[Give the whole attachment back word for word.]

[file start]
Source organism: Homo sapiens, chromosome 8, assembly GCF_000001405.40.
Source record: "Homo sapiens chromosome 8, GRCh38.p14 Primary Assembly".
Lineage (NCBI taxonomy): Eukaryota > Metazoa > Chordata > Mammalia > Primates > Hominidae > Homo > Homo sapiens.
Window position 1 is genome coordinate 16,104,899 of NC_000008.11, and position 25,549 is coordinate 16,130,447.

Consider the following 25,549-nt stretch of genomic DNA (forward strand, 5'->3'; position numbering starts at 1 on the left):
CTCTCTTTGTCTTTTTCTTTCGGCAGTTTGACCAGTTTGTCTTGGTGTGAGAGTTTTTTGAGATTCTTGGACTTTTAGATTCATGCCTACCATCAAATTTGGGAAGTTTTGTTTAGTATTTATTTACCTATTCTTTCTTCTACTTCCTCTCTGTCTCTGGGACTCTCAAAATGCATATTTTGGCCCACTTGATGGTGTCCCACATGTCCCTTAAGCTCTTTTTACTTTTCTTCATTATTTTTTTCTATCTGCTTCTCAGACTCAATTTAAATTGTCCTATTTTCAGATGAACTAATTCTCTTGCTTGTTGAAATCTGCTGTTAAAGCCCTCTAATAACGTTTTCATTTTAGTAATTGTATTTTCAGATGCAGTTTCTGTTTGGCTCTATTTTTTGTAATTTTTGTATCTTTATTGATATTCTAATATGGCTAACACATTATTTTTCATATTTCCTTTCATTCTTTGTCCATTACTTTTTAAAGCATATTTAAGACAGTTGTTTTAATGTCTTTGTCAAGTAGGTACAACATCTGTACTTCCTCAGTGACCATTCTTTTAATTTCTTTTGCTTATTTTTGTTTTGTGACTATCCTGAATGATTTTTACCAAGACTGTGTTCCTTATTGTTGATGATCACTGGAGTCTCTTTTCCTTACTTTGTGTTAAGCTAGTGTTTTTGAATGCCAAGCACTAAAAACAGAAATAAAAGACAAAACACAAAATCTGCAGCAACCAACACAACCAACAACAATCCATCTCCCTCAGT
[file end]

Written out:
Source organism: Homo sapiens, chromosome 8, assembly GCF_000001405.40.
Source record: "Homo sapiens chromosome 8, GRCh38.p14 Primary Assembly".
Lineage (NCBI taxonomy): Eukaryota > Metazoa > Chordata > Mammalia > Primates > Hominidae > Homo > Homo sapiens.
Window position 1 is genome coordinate 16,104,899 of NC_000008.11, and position 25,549 is coordinate 16,130,447.

Consider the following 25,549-nt stretch of genomic DNA (forward strand, 5'->3'; position numbering starts at 1 on the left):
CTCTCTTTGTCTTTTTCTTTCGGCAGTTTGACCAGTTTGTCTTGGTGTGAGAGTTTTTTGAGATTCTTGGACTTTTAGATTCATGCCTACCATCAAATTTGGGAAGTTTTGTTTAGTATTTATTTACCTATTCTTTCTTCTACTTCCTCTCTGTCTCTGGGACTCTCAAAATGCATATTTTGGCCCACTTGATGGTGTCCCACATGTCCCTTAAGCTCTTTTTACTTTTCTTCATTATTTTTTTCTATCTGCTTCTCAGACTCAATTTAAATTGTCCTATTTTCAGATGAACTAATTCTCTTGCTTGTTGAAATCTGCTGTTAAAGCCCTCTAATAACGTTTTCATTTTAGTAATTGTATTTTCAGATGCAGTTTCTGTTTGGCTCTATTTTTTGTAATTTTTGTATCTTTATTGATATTCTAATATGGCTAACACATTATTTTTCATATTTCCTTTCATTCTTTGTCCATTACTTTTTAAAGCATATTTAAGACAGTTGTTTTAATGTCTTTGTCAAGTAGGTACAACATCTGTACTTCCTCAGTGACCATTCTTTTAATTTCTTTTGCTTATTTTTGTTTTGTGACTATCCTGAATGATTTTTACCAAGACTGTGTTCCTTATTGTTGATGATCACTGGAGTCTCTTTTCCTTACTTTGTGTTAAGCTAGTGTTTTTGAATGCCAAGCACTAAAAACAGAAATAAAAGACAAAACACAAAATCTGCAGCAACCAACACAACCAACAACAATCCATCTCCCTCAGT